Bentwood Inlay Rings

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Project by FrankLad posted 07-14-2009 01:52 AM 11396 views 26 times favorited 17 comments Add to Favorites Watch

Here are some more bentwood rings I made recently, featuring inlays.

The first is Walnut with crushed turquoise, the second and third are Maple-lined Walnut with Maple inlay.

-- Frank, Mississippi, Original Bentwood Rings -

17 comments so far

View a1Jim's profile


118161 posts in 4628 days

#1 posted 07-14-2009 01:54 AM

View majeagle1's profile


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#2 posted 07-14-2009 02:14 AM

Beautiful ring Frank, as all of your rings are.

I’ve read your blog on layered rings and really enjoyed it. What process / material do you use to inlay this kind of ring with?

Thanks for posting, I’ll be looking for more to come…............

-- Gene, Majestic Eagle Woodworks,,

View cabinetmaster's profile


10873 posts in 4609 days

#3 posted 07-14-2009 03:03 AM

Beautiful rings. Fanatstic job

-- Jerry--A man can never have enough tools or clamps

View FrankLad's profile


273 posts in 4360 days

#4 posted 07-14-2009 03:20 AM

Thanks, everyone!

Gene: Thanks for the kind words about the blog entry! I’m glad you ejoyed it! These inlay rings are done in the bentwood fasion, which involves wetting or steaming thin strips of wood and bending them into the correct diameter. (No drilling involved.) For the inlay part, I carefully cut the thin wood strips and apply them around the “base” bentwood ring, leaving a space in the middle where the crushed stone would go.

-- Frank, Mississippi, Original Bentwood Rings -

View Junji's profile


698 posts in 4432 days

#5 posted 07-14-2009 03:57 AM

Wow, your rings are now ART! I just can’t believe how you manage to put the crushed stone in the bent ring… This one is just gorgeous!!!

-- Junji Sugita from Japan,

View FrankLad's profile


273 posts in 4360 days

#6 posted 07-14-2009 04:07 AM

Junji: I’m a fan of your work! Your kind words are really appreciated!

-- Frank, Mississippi, Original Bentwood Rings -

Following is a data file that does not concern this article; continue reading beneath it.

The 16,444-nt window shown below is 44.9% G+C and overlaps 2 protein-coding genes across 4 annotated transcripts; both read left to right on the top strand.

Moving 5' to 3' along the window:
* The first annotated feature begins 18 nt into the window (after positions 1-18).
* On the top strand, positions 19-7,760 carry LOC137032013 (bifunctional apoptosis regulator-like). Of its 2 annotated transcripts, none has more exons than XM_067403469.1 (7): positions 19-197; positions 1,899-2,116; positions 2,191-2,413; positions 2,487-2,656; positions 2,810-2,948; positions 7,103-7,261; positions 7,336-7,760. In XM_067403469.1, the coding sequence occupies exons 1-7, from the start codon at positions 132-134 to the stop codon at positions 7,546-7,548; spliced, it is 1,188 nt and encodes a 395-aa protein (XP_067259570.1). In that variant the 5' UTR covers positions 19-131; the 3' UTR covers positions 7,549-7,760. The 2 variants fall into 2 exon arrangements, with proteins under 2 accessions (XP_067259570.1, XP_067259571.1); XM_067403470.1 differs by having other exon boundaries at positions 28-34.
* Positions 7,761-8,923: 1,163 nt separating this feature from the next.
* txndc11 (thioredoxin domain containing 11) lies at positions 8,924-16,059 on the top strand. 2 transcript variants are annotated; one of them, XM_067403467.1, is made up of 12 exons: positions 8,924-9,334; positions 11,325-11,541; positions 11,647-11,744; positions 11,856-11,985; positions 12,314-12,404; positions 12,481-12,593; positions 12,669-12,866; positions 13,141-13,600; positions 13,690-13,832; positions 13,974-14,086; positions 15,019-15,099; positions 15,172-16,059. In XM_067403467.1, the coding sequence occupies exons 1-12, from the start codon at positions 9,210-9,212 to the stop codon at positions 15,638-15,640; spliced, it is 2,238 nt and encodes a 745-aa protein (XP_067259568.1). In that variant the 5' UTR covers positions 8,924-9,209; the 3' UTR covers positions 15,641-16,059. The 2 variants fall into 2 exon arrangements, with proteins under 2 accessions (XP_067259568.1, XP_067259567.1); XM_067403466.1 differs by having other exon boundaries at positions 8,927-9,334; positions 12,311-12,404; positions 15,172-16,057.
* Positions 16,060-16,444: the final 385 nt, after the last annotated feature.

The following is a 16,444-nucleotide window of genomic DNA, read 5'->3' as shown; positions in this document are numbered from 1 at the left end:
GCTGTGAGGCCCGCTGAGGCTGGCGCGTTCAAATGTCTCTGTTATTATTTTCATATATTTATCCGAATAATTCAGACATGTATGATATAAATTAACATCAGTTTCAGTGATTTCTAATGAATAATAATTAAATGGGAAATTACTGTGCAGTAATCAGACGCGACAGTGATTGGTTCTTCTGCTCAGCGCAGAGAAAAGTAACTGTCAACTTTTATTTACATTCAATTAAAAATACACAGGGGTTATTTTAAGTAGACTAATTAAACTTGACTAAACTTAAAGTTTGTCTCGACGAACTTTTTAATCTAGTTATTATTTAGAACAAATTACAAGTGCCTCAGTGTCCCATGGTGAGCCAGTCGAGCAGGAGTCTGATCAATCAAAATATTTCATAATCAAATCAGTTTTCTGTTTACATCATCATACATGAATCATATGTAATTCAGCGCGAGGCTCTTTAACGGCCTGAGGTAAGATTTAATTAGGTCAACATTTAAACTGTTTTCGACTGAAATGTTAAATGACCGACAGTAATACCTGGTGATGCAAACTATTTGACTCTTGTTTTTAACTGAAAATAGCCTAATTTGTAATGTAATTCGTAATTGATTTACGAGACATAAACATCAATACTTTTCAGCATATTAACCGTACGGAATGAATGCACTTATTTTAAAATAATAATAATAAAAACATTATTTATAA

View MattD's profile


150 posts in 4995 days

#7 posted 07-14-2009 04:24 AM

Great work Frank. I really appreciate how you explained some of your techniques in your blog also.

-- Matt - Syracuse, NY

View scrappy's profile


3507 posts in 4481 days

#8 posted 07-14-2009 06:42 AM

Beautifull rings Frank. Your rings are the reason I decided to make my own. Sorry to say I like yours better then mine! haha ( the wife likes mine better but that is ONLY because I made them)

Very fine intricate work on these inlays. Fantastic job!

Keep it up.


-- Scrap Wood's the best...the projects are smaller, and so is the mess!

View jm82435's profile


1286 posts in 4793 days

#9 posted 07-14-2009 04:53 PM

I like your approach to ring making, they are visually interesting, and I imagine much stronger than the drilled variety.

-- A thing of beauty is a joy forever...

View YorkshireStewart's profile


1130 posts in 4952 days

#10 posted 07-14-2009 08:08 PM

That turquoise ring is just delightful; thanks for sharing it.

-- Res severa verum gaudium - True pleasure is a serious business.

View FrankLad's profile


273 posts in 4360 days

#11 posted 07-14-2009 08:42 PM

Thanks, guys! It is always a thrill to receive such nice feedback. It means a lot to me!

-- Frank, Mississippi, Original Bentwood Rings -

View matt garcia's profile

matt garcia

1930 posts in 4722 days

#12 posted 07-16-2009 03:13 AM

Those are really nice!! What a great idea!!

-- Matt Garcia Wannabe Period Furniture Maker, Houston TX

View FrankLad's profile


273 posts in 4360 days

#13 posted 07-16-2009 10:07 PM

Thanks, Matt!

-- Frank, Mississippi, Original Bentwood Rings -

View moshel's profile


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#14 posted 07-25-2009 06:58 AM

This is sooooooo pretty… Can you describe the process of making a bentwood ring? i tried to make some bracelets and failed miserably. they all had irregular shapes.

-- The woods are lovely, dark and deep, but I have promises to keep...

View FrankLad's profile


273 posts in 4360 days

#15 posted 07-27-2009 03:02 PM

Hi, moshel!

The best way to approach it – whether it be rings, bracelets or similar – is to always bend them around/against a form of the exact intended size. I’ve seen mandrels for bracelets – I think they are set for two or three sizes. Although typically used for wax-casting (or whatever techniques standard jewelry makers use), you can bend the wood around them. Soak or steam the wood first, bend it around carefully, and use tape to hold the wrapped wood in place while it dries. It’s best to use tape that isn’t too sticky, because you don’t want to pull the wood fibers away when removing it.

One little detail: I like to taper the inside end of the wood before bending around it. This is the inside seam that will be visible later, and (to me) it’s easier to smooth it out while it’s laying flat. ALSO, if it is too thick of an edge, it can crease the wood as it’s being bent around it.

-- Frank, Mississippi, Original Bentwood Rings -

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